The first thing to be said about the decision of the Divisional Court in R (On the Application of Gina Miller and Deir Tozetti Dos Santos) v. Secretary of State for Exiting the European Union  EWHC 2768 is that, with respect, it is wrong. For the avoidance of doubt, that observation is made after a close study of the judgment, which refers to two cases in which I was involved as counsel.
The judgment of the court (Lord Thomas CJ, Sir Thomas Etherton MR and Sales LJ) lacks intellectual rigour. It is also inconsistent. Maguire J’s decision in Northern Ireland, internally inconsistent, treats Thoburn v. Sunderland City Council (Metric Martyrs) as rightly decided when it wasn’t, and having treated Metric Martyrs as right fails to acknowledge that the court declined to follow Factortame. The government has been granted permission to appeal to the Supreme Court, which is likely to overturn the Divisional Court.
The Supreme Court will start to hear argument on 17th December. Lord Neuberger, a nice man, before whom I appeared in a company law test case some years ago, has very properly directed that the appeal will be heard by the entire court. Ms Miller’s with respect pathetic demand that the government accept the decision has been treated with the contempt it deserves. No government is obliged to accept a decision by the lower courts with which it disagrees, let alone on a matter of such importance as an attempt to prevent UK withdrawal from the EU and which is so obviously wrong.
The fundamental flaw in the Divisional Court’s reasoning, if reasoning is not too strong a word, is that it misunderstands the effect of giving notice under Article 50 and misinterprets the ECA72. It assumes that giving notice would affect domestic law when clearly it wouldn’t. Article 50 operates in the international plane only. If the ECA72 were structured in such a way that domestic effect would only be given to those EU treaties to which the UK was a party then yes, withdrawal would affect the rights of British Citizens and EU aliens in the UK including Ms Dos Santos, who is a subject of His Catholic Majesty the King of Spain.
However the EU treaties are listed in the act. In order for those treaties to cease to be law the Act would need to be repealed. The government aren’t even trying to alter domestic law by using the Royal Prerogative. It would be strange to leave the EU and still have the treaties as part of UK law, but Parliament can and does do strange things. The ECA72 was pretty strange to start with.
In fairness, the Divisional Court was led into this egregious error by a tactically disastrous concession from the government’s legal team, none of whom was a specialist constitutional lawyer. It showed, with respect, as did the court’s lack of experience, again with respect, in this area of the law. None of the judges was a specialist in statutory construction either, so they were at a double disadvantage.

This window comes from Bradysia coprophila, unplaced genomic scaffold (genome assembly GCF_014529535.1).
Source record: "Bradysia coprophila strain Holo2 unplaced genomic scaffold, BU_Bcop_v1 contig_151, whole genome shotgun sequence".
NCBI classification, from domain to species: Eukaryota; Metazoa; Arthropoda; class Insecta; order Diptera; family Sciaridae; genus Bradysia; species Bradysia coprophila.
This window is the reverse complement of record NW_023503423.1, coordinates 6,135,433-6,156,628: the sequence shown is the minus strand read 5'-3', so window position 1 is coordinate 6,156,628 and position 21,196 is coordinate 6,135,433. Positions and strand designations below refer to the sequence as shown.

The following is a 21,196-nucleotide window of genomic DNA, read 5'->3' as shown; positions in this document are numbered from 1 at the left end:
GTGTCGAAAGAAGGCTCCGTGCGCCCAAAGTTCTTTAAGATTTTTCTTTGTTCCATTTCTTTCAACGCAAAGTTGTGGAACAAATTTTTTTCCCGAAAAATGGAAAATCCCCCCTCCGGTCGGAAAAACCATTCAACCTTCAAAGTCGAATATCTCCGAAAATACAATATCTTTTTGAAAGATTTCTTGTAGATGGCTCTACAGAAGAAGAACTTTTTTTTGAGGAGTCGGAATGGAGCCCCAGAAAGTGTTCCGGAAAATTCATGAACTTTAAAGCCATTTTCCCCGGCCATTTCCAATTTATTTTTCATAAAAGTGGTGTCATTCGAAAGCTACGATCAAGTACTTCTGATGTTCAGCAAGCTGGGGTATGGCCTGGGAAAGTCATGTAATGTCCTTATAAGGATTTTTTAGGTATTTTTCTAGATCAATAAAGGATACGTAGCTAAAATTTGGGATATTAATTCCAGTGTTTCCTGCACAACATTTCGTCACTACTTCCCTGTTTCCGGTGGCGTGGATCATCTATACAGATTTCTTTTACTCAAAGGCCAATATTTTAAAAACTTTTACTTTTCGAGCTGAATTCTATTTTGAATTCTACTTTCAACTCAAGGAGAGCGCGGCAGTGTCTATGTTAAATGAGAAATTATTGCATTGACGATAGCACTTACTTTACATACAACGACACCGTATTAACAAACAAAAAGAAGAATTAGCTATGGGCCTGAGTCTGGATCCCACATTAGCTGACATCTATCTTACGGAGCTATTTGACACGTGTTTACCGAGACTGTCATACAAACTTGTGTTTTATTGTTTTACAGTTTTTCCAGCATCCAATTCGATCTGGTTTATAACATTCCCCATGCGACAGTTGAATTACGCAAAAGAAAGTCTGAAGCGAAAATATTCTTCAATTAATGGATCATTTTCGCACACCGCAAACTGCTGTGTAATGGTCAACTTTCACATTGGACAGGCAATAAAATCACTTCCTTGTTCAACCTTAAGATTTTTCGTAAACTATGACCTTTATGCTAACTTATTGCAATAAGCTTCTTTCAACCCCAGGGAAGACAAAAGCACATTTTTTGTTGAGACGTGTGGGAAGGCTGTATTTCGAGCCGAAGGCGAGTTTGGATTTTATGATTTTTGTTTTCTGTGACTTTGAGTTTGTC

The court’s lack of expertise in the areas of law they were called upon to apply showed in the extraordinary way they treated Metric Martyr and Factortame. These decisions are inconsistent – if one is right, the other has to be wrong. In Factortame, the House of Lords, acting well in excess of its constitutional authority, refused to apply an Act of Parliament on the spurious pretext that community law over-rode it. Since the Act in question was passed in 1988 it could not conceivably have been affected by anything done in 1972.
In Metric Martyrs the Divisional Court accepted that Factortame was not binding, because the constitutional principle of Implied Repeal was not argued. It held that Parliament was supreme. In Miller & Dos Santos the court accepts that principle in paragraph 20, then goes on to deny it, without acknowledging the contradiction, in paragraph 38. Paragraph 20 accurately states the law. With respect, paragraph 38 does not.
The court also fails to acknowledge that Metric Martyrs is not binding. That is because the, with respect, novel proposition that we have super-statutes was not put to counsel, indeed in argument the court accepted that we do not. I know. I was there, representing the brave and principled martyrs, one of whom, Steve Thoburn, gave his life, the poor man succumbing to the tremendous strain and stress of the proceedings.
In Miller & Dos Santos the judges treat the ECA72 throughout as a super-statute. Once they did that they were bound to fall into error. Their mistake was so fundamental, with respect, that sound legal reasoning thereafter became impossible. I spotted the dangers well in advance and warned the government’s legal team. They didn’t even summon the courtesy to reply, then blundered, with respect, by making two further fatal concessions: that Metric Martyrs was both rightly decided and binding.
It is sincerely to be hoped that the Supreme Court will be given greater assistance from counsel. Ideally a cross-party Brexit group will appear as intervenors – why should the courts hear only from those who lost the argument in the public square and a government team lacking expertise in constitutional law?
The only other positive than the grant of permission to appeal to emerge is that the decision is limited to Article 50. It does not rule out using the Vienna Convention. Nothing in this decision would stop the government, if it had the cojones, from denouncing the EU treaties tomorrow by giving one year’s notice in accordance with the right to withdraw from multilateral treaties on reasonable notice implicitly recognised by the Vienna Convention on the Law of Treaties.
Furthermore, nothing in the decision purports to limit the executive’s undoubted right under the Law of War to declare general conventional hostilities against any EU member state seeking to block Brexit. We can fight our way out if need be, but thankfully it shouldn’t come to that.